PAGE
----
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Friday, March 19, 2010

T&T 'I Am Legend' Concert

CARIBBEAN STARS Morgan Heritage, Shaggy and Beres Hammond will grace the Queen’s Park Savannah stage in Trinidad for the third edition of I Am Legend on April 3. They will head over to sister isle Tobago on April 4, in what is being dubbed an Easter weekend experience no one should miss.
Morgan Heritage is a reggae band formed by five children of reggae artist Denroy Morgan. They made their first appearance at Reggae Sunsplash in Jamaica. They were subsequently signed by MCA and released their debut album Miracles in 1994.

After the release of Miracles the family moved to Denroy's homeland of Jamaica. In this period, three family members left the group. Once in Jamaica, Morgan Heritage began working with famed reggae producers Bobby Dixon and Lloyd James, resulting in the release of their critically acclaimed second album Protect Us Jah (1997), followed by One Calling (1998), and the spiritually-inclined Don't Haffi Dread (1999). They have released three compilation albums by “The Morgan Heritage Family and Friends”, and a live album, Live in Europe!, recorded on their 2000 tour.

They have worked with many of the top reggae bands and DJs of today including Capleton, Junior Kelly, Luciano, Gentleman and Beres Hammond.

Orville Richard Burrell (born October 22, 1968, Kingston, Jamaica), better known by his stage name Shaggy, is a Jamaican-American reggae singer whom is said to have taken his nickname from his “shaggy” hair and general appearance and later from the slang term shagging. He has been noted as having a baritone style singing voice.

In 1988, Shaggy joined the United States Marine Corps as a Field Artillery Cannon Crewman with 5th Battalion 10th Marines.While enlisted in the Marines he served during Operation Desert Storm during the Gulf War. It was during this time that Shaggy perfected his signature singing voice, breaking the constant monotony of running and marching cadences with his flair for inflection. It is also where he got the inspiration for his song “Boombastic.”

Upon his return from the Persian Gulf, he decided to pursue his music career and his first hit in 1993: “Oh Carolina”, was a dancehall re-make of a ska hit by the Folkes Brothers.The same year, Shaggy appeared on Kenny Dope's hip hop album “The Unreleased Project”. He worked together with producers such as Sting International, Don One (who cut his first track), Lloyd 'Spiderman' Campbell and Robert Livingston. He had further big hits, including “Boombastic” in 1995, the theme tune of a popular Levi's commercial.

Shaggy latest project is “Rise Again” (with Sean Paul, Sean Kingston, Alison Hinds, Shontelle Layne, Edwin Yearwood, Destra Garcia, David Rudder, KesDieffenthaller, Tessanne Chin, Etana and Belo), a song sponsored by Digicel, which has become the anthem in Haiti after the tragedy of the earthquake on January 12.

Beres Hammond (born Hugh Beresford Hammond) is a reggae singer known in particular for his romantic lovers rock and soulful voice. While his career began in the 1970s, he reached his greatest success in the 1990s.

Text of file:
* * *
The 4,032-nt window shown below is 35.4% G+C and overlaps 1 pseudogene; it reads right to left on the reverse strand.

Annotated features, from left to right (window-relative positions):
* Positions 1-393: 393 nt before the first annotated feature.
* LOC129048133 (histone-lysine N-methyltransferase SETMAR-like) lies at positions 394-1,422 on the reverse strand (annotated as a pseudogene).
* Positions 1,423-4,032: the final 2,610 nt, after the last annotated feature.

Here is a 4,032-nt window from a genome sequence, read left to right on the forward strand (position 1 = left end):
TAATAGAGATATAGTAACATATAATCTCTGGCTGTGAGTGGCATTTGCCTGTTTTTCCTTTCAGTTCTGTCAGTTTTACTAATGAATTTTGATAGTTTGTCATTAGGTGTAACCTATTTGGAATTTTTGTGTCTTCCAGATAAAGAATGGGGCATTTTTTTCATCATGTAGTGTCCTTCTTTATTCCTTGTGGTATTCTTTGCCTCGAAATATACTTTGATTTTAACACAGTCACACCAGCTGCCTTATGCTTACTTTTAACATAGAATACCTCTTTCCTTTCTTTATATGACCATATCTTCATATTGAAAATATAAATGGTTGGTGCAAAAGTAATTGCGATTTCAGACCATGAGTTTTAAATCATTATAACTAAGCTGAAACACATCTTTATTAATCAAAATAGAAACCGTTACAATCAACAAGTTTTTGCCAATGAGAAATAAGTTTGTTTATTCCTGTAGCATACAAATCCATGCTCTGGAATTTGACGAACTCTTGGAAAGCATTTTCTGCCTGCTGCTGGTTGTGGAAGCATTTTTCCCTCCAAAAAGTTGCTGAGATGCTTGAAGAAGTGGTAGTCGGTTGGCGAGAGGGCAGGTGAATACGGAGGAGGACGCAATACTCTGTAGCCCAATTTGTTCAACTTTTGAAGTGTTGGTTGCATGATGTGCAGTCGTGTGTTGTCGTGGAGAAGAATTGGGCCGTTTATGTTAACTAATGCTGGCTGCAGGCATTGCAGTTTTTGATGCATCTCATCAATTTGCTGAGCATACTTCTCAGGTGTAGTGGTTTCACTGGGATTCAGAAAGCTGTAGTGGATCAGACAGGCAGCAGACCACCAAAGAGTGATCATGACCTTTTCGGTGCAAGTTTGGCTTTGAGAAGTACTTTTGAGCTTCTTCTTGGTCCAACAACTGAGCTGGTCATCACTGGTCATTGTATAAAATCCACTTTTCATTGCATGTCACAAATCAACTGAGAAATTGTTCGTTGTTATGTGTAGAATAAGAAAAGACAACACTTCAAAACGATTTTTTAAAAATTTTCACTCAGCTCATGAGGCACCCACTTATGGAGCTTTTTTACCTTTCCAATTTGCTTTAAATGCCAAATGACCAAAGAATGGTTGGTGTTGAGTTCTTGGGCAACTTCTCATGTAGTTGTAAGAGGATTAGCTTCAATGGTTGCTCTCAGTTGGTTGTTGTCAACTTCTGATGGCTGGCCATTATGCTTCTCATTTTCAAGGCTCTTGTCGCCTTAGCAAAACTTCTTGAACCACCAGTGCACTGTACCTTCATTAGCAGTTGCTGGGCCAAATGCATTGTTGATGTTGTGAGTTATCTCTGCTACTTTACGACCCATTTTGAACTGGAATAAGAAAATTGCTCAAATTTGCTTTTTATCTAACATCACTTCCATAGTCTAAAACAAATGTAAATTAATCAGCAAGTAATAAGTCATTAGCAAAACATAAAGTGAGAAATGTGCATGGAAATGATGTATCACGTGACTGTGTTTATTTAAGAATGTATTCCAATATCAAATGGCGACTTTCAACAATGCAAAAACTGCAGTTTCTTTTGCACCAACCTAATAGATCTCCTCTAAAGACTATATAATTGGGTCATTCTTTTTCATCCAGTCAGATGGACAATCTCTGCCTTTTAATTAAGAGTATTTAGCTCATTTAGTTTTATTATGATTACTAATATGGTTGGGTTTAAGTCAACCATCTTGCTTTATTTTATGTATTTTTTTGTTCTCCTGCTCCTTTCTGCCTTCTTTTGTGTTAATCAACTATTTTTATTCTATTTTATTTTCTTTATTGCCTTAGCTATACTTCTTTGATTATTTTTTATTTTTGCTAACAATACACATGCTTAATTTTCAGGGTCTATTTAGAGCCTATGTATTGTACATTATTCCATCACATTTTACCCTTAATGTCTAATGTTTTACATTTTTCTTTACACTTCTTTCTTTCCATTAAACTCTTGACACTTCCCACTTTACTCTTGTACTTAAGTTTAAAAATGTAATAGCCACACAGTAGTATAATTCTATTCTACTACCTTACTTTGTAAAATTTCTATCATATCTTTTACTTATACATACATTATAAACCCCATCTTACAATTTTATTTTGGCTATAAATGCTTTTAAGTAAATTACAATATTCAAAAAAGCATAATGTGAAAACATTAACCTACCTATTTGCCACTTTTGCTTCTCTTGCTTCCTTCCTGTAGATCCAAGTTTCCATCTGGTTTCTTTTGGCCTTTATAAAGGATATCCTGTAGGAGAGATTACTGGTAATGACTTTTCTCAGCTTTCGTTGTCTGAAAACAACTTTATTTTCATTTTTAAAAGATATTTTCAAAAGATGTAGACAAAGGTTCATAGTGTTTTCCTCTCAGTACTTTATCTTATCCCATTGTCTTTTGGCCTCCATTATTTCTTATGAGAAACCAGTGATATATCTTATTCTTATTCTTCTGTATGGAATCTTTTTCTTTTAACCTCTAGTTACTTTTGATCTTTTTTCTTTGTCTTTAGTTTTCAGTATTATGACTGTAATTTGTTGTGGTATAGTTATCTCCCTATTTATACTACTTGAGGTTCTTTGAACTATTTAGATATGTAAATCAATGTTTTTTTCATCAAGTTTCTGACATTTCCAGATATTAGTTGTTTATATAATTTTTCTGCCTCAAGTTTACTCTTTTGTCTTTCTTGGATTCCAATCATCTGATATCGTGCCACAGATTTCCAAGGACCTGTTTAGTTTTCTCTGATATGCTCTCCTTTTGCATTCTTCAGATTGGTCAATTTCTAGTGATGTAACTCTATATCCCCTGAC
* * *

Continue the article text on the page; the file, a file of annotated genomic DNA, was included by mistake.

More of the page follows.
Born the ninth of ten children; Hammond grew up listening to his father's collection of American soul and jazz music; including Sam Cooke and Otis Redding. He was further influenced by the native musics of ska and rocksteady, in particular Alton Ellis.

Hammond began participating in local talent contests from 1972 to 1973, which led to his first recording, of Ellis' “Wanderer”. In 1975 he joined the band, Zap Pow, as lead singer, leading to the hit 1978 single, “The System” under the Aquarius Records label. However, he simultaneously sought a solo career, releasing his debut album, Soul Reggae, in 1976. His solo ballads “One Step Ahead” (1976) and Joe Gibbs produced “I'm in Love” (1978), were both hits in Jamaica.

He left Zap Pow in 1979 to pursue his solo career, and recorded two more albums Let's Make A Song in 1980 and Red Light 1981. He formed Tuesday's Children, a harmony group that toured but never recorded.

Hammond formed his own record label, Harmony Records, in 1985 for the release of his Make a Song album, which had two Jamaican chart-toppers that were influenced by the emerging dancehall style: “Groovy Little Thing” and “What One Dance Can Do”. The latter, produced by Willie Lindo, began to break Hammond into the international market. He scored another hit in 1986 with “Settling Down”.

He left his fame in Jamaica for New York in 1987, after being tied up as thieves ransacked his house during a home invasion. There he recorded the Have a Nice Weekend album and the duet single “How Can We Ease the Pain” with Maxi Priest.

The artistes themselves are excited about the upcoming concert in TT, with each one understanding the purpose behind their performances here.

Organisers, Glenroy Watson and Joel Morris of Home Grown Entertainment explained: “ I Am Legend is more than just a concert. It’s a vibration of positive energy we hope can bring peace and love to the people of TT.”


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